The United Nations' refugee agency has asked Bangladesh to allow it to negotiate with the United States, Canada, and some European countries to resettle around 1,000 Rohingya Muslims living in the South Asian nation.
Tens of thousands of Rohingya live in Bangladesh after fleeing Buddhist-majority Myanmar since the early 1990s, and their number has been swelled by an estimated 69,000 escaping an army crackdown in northern Rakhine State in recent.
The United Nations High Commissioner for Refugees (UNHCR) would push for resettlement of those most in need, despite growing resistance in some developed countries, particularly the United States under President Donald Trump, said Shinji Kubo, UNHCR's Bangladesh representative, on Thursday.
Canada, Australia, and the United States were the top providers of asylum to Rohingya Muslims who came to Bangladesh from Myanmar before Dhaka stopped the program around 2012.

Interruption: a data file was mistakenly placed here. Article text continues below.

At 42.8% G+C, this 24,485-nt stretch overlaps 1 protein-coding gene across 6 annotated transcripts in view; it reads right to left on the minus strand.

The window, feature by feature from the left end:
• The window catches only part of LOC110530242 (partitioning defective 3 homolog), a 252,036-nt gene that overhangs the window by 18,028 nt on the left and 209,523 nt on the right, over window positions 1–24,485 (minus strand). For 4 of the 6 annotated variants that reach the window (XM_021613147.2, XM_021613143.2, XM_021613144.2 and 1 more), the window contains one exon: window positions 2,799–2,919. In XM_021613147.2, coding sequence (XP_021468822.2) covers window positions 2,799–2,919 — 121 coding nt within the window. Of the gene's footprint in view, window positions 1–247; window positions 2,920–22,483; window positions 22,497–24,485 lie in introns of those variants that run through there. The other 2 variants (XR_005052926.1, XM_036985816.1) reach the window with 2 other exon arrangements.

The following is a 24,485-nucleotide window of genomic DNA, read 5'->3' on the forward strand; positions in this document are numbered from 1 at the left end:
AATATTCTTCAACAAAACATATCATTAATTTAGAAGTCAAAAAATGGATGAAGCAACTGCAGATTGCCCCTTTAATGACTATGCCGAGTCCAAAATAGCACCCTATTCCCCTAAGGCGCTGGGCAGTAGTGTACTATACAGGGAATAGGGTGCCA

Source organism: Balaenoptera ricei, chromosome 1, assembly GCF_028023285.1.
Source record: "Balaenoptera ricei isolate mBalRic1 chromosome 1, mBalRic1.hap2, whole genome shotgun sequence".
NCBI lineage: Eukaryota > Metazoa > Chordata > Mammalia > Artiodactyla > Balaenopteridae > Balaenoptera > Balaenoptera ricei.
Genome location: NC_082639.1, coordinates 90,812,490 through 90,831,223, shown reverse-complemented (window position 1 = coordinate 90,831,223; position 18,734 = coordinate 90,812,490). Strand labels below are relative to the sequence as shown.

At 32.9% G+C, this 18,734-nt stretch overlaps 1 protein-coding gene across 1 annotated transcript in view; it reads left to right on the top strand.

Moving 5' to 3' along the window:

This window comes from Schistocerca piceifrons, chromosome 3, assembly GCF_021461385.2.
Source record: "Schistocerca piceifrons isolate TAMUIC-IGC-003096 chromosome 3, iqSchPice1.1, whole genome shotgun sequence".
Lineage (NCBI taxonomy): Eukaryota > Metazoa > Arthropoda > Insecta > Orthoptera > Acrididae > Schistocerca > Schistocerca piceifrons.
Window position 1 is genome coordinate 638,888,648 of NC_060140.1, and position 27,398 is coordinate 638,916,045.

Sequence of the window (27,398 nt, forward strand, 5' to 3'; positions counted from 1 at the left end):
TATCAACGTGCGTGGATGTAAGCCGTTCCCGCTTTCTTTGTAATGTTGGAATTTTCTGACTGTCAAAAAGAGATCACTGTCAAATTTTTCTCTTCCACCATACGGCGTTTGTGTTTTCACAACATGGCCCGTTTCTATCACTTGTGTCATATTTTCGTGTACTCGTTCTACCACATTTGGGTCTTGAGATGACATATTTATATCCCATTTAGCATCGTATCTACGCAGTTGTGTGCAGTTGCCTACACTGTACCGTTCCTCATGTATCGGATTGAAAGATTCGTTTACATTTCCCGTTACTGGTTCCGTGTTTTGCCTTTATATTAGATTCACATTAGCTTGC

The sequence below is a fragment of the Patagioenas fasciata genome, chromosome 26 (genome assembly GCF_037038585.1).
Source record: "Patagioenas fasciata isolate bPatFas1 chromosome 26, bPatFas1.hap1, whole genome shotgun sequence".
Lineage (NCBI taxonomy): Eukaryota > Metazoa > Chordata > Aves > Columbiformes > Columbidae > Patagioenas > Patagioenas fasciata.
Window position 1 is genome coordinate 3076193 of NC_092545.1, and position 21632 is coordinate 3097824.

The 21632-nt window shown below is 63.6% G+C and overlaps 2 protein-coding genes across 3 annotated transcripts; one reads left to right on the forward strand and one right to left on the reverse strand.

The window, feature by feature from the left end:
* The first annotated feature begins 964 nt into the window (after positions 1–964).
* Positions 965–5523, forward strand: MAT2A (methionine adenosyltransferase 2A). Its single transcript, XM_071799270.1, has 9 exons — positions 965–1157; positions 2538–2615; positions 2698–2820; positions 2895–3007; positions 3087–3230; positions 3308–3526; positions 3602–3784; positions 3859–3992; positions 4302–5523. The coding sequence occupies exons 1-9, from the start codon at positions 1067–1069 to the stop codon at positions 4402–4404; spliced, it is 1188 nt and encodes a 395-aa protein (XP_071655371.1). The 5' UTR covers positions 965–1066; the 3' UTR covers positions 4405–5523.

Canada has said it would welcome that fleeing persecution, terror, and war after Trump put a four-month hold on allowing refugees from seven Muslim-majority countries into the United States, an order since suspended by a US district judge.
The UNHCR supports around 34,000 refugees living in two government-registered camps in the Bangladesh coastal district of Cox's Bazar, but a greater number of Rohingya live in makeshift settlements nearby, unregistered and officially ineligible to receive international aid.
Myanmar said late on Wednesday that a security operation that began after nine police officers were killed in attacks on border security posts on Oct. 9 had now ended.
A report released by the UN Office of the High Commissioner for Human Rights on Feb 3 gave accounts of mass killings and gang rapes by troops during the operation, which it said probably constituted crimes against humanity.